I tried to make something… and it worked!

-written by Hearth Member, Ryan Bonaparte

At this month’s Dinner, Art, + Music night a group of us stood around a single long sheet of paper, markers in hand, and were tasked to make designs that fell within a set of instructions. A circle here, a line there; nothing too difficult, even for me.

While I do enjoy writing, drawing and painting are definitely not my strong suits. The visual representations of ideas in my head are incredibly clear but I then proceed to butcher them into a lackluster existence and end up frustrated.

When I’m surrounded by artists, it’s easy to feel like a fish out of water. Maybe it’s the fact that I’ve seen the limits of my skills and feel sorely out of place amongst folks who mastered the basics early in their childhood.

So when it comes time to demonstrate my artistic skills in public, you’ll often find me standing to the side smiling and watching others. I thoroughly enjoy watching people create works of art, and might chip in with a small doodle or two, but nothing that I could honestly say I put effort into.

But it was the freedom of expression during the mural exercise that really called to me. When I had to create a line from one shape to another, with no other instruction, I tried to make it interesting. I took to making a jagged line of lines, hoping to find someof those long dormant creative juices. Next was coloring in a circle however we chose. How about alternating quarters based on intersecting lines? Not too bad.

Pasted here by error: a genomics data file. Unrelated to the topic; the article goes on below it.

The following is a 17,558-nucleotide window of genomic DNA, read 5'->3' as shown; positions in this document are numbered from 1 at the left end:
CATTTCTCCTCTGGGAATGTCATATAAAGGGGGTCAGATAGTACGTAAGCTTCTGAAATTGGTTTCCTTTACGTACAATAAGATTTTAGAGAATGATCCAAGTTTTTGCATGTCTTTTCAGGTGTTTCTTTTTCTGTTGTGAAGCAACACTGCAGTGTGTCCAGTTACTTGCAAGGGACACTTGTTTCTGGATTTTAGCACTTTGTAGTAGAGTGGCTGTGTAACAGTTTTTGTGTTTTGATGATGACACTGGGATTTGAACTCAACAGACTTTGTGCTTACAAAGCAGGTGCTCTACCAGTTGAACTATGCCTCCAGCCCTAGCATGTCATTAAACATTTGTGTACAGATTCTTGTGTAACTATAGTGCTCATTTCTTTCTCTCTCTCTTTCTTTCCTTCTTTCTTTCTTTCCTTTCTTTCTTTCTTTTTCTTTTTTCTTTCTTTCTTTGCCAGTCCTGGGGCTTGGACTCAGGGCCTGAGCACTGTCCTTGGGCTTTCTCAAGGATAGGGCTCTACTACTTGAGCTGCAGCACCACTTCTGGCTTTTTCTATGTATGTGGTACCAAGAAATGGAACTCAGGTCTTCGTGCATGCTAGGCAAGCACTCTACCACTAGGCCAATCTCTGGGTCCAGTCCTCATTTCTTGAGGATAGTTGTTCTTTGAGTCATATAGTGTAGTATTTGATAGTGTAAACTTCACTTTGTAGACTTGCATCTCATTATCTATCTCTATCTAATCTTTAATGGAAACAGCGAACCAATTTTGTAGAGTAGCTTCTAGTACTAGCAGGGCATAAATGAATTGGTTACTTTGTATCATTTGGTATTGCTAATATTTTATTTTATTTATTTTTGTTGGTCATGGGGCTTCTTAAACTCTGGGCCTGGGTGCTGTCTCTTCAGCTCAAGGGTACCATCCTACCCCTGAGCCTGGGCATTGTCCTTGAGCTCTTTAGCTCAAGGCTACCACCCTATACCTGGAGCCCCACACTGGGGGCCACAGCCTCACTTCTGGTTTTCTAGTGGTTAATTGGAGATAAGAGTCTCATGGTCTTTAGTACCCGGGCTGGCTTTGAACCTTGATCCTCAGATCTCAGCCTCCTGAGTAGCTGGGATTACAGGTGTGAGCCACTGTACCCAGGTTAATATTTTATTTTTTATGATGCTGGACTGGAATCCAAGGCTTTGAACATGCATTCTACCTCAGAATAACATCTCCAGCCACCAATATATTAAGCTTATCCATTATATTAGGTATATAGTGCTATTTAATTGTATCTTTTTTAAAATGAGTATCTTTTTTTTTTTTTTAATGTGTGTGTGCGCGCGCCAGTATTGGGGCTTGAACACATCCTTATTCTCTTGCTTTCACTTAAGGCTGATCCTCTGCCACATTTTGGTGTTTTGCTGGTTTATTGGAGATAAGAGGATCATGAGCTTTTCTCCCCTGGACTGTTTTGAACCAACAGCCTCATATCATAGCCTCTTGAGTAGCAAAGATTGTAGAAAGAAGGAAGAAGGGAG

The highlight of the night, however, was when given a piece of charcoal, I thought to create a sort of wedge effect. Nothing that I thought was too exciting, but a few minutes later, another member of the group pointed out how creative that shape was and immediately wanted to know my ‘secret’ method.

It’s easy for “non-artists” to feel like they don’t or can’t contribute to artists around them. They must know more than you, right? Otherwise, you’d be just as good or better? It doesn’t work that way. Everyone has something to learn from others, even if it’s just the smallest twist on a well-known technique.

Beaming with pride, I showed her the “secret” behind my charcoal pattern and was reminded of a few simple facts of art (and life):

  • You don’t need to be an artist to create and express.
  • Your expression of art is unique to you.
  • Your unique perspective may be the stepping stone for others to grow from.

Being an artist is hard work. It can take years of schooling, study, and practice. But that shouldn’t stop someone from trying to incorporate a little art in your life. You may be surprised, as I was, as I was at what you can learn, what you can teach, and what you might just enjoy.

ryan's design

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